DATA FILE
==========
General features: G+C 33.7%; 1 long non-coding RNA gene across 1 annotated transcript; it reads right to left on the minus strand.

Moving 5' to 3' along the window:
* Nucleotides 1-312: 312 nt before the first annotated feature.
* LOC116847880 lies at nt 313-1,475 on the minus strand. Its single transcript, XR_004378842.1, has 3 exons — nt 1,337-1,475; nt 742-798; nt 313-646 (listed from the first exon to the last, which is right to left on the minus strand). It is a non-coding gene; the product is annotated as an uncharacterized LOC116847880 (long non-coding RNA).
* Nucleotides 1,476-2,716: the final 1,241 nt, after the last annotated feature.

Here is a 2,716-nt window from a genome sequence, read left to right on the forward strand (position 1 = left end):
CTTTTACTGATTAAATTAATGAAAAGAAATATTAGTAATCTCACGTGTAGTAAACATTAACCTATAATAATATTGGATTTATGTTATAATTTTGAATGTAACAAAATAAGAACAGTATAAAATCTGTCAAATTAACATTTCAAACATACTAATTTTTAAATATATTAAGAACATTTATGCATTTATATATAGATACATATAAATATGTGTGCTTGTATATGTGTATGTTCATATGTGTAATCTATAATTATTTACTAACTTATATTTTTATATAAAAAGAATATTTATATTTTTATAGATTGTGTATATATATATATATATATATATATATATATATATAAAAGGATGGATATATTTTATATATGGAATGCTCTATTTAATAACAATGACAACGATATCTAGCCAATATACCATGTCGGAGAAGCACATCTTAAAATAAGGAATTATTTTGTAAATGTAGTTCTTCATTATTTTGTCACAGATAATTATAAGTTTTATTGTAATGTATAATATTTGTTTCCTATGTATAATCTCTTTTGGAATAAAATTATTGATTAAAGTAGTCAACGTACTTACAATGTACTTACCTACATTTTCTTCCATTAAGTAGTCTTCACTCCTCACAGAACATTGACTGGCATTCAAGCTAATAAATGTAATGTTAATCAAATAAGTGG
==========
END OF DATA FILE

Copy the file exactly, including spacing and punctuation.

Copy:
General features: G+C 33.7%; 1 long non-coding RNA gene across 1 annotated transcript; it reads right to left on the minus strand.

Moving 5' to 3' along the window:
* Nucleotides 1-312: 312 nt before the first annotated feature.
* LOC116847880 lies at nt 313-1,475 on the minus strand. Its single transcript, XR_004378842.1, has 3 exons — nt 1,337-1,475; nt 742-798; nt 313-646 (listed from the first exon to the last, which is right to left on the minus strand). It is a non-coding gene; the product is annotated as an uncharacterized LOC116847880 (long non-coding RNA).
* Nucleotides 1,476-2,716: the final 1,241 nt, after the last annotated feature.

Here is a 2,716-nt window from a genome sequence, read left to right on the forward strand (position 1 = left end):
CTTTTACTGATTAAATTAATGAAAAGAAATATTAGTAATCTCACGTGTAGTAAACATTAACCTATAATAATATTGGATTTATGTTATAATTTTGAATGTAACAAAATAAGAACAGTATAAAATCTGTCAAATTAACATTTCAAACATACTAATTTTTAAATATATTAAGAACATTTATGCATTTATATATAGATACATATAAATATGTGTGCTTGTATATGTGTATGTTCATATGTGTAATCTATAATTATTTACTAACTTATATTTTTATATAAAAAGAATATTTATATTTTTATAGATTGTGTATATATATATATATATATATATATATATATATATAAAAGGATGGATATATTTTATATATGGAATGCTCTATTTAATAACAATGACAACGATATCTAGCCAATATACCATGTCGGAGAAGCACATCTTAAAATAAGGAATTATTTTGTAAATGTAGTTCTTCATTATTTTGTCACAGATAATTATAAGTTTTATTGTAATGTATAATATTTGTTTCCTATGTATAATCTCTTTTGGAATAAAATTATTGATTAAAGTAGTCAACGTACTTACAATGTACTTACCTACATTTTCTTCCATTAAGTAGTCTTCACTCCTCACAGAACATTGACTGGCATTCAAGCTAATAAATGTAATGTTAATCAAATAAGTGG